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The Ordered Hint
Oracle Tips by Burleson
 

As I noted in detail in Chapter 12, Oracle must spend a great deal of time parsing n-way table joins to determine the optimal order to join the tables. The ordered hint can be used to reduce the parse time for queries that join more than five tables, and the ordered hint tells the CBO to join the tables in the same order in which they appear in the from clause. Hence, the first table after the from clause becomes the driving table, and the driving table should be the table that returns the smallest number of rows.

In the cost-based optimizer, the ordered hint requests that the tables should be joined in the order specified in the from clause, with the first table in the from clause specifying the driving table.

The ordered hint is commonly used in conjunction with other hints to ensure that multiple tables are joined in their proper order. For example, we may have a query that joins five tables together, and we want several of the joins to use a hash join and other tables to use a nested loop join. The ordered hint is very common in tuning data warehouse queries that join more than four tables together.

TIP: Large n-way table joins with seven or more tables can often take more than 30 minutes to parse the SQL. This is because Oracle must evaluate all possible table join orders. For example, with eight tables, Oracle must evaluate 8!, or 40,320, possible join combinations. Most people use the ordered hint to bypass this very expensive and time-consuming SQL parsing operation.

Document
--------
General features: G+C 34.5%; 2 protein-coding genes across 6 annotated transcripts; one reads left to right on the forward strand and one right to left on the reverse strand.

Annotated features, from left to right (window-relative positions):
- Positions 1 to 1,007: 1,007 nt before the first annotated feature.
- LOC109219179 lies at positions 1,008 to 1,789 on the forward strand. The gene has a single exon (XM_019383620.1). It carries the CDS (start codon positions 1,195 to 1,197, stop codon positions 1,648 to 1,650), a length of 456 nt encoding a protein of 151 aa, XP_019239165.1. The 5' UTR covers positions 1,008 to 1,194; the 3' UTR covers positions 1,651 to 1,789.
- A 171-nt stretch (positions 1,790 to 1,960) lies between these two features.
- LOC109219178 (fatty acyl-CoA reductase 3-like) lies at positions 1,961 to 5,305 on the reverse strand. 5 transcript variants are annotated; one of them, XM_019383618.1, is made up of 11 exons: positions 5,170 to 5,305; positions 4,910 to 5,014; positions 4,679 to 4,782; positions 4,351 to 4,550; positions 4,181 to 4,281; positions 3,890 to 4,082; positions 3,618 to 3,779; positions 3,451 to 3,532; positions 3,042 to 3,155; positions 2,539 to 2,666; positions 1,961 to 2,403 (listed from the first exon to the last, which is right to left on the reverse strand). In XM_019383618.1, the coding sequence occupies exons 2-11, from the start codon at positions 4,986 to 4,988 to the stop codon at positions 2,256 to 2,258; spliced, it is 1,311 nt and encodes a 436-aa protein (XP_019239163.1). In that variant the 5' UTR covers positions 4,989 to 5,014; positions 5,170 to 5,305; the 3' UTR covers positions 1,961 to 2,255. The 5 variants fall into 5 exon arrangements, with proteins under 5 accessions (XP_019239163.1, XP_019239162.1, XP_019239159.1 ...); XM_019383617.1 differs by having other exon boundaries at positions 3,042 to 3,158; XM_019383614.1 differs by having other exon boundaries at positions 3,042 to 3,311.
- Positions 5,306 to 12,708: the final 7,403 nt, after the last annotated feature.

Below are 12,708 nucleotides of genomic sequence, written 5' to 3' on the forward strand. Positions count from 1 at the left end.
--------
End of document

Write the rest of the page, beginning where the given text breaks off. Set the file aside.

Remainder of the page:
The ordered_predicates Hint

The ordered_predicates hint is a specialized hint that is specified in the where clause of a query; it directs the order in which the Boolean predicates in the where clause are evaluated. As we may know, Oracle should always evaluate the most restrictive predicate first, thereby reducing the size of the intermediate result sets.

Without the ordered_predicates hint, Oracle uses the following steps to evaluate the order of SQL predicates.

1.      Subqueries are evaluated before the outer Boolean conditions in the where clause.

2.      All Boolean conditions without built-in functions or subqueries are evaluated in their reverse order in the where clause, going from bottom-up, with the last predicate being evaluated first.

3.      With Boolean predicates with built-in functions, the optimizer computes the cost of each predicate and evaluates them in increasing order of their costs.

Whenever the CBO makes a mistake in the evaluation order of your predicates, these default evaluation rules can be overridden by using the ordered_predicates hint. This hint is the equivalent of resequencing Booleans in the where clause for the RBO, where the where clause items are evaluated in the order that they appear in the query. This hint is very useful in cases where you know the most restrictive predicates and you want to control the order in which Oracle evaluates conditions in the where clause.

The ordered_predicates hint is commonly used in cases where a PL/SQL function is used inside the where clause of a query.


This is an excerpt from "Oracle High-Performance SQL Tuning" by Donald K. Burleson, published by Oracle Press.

  
 

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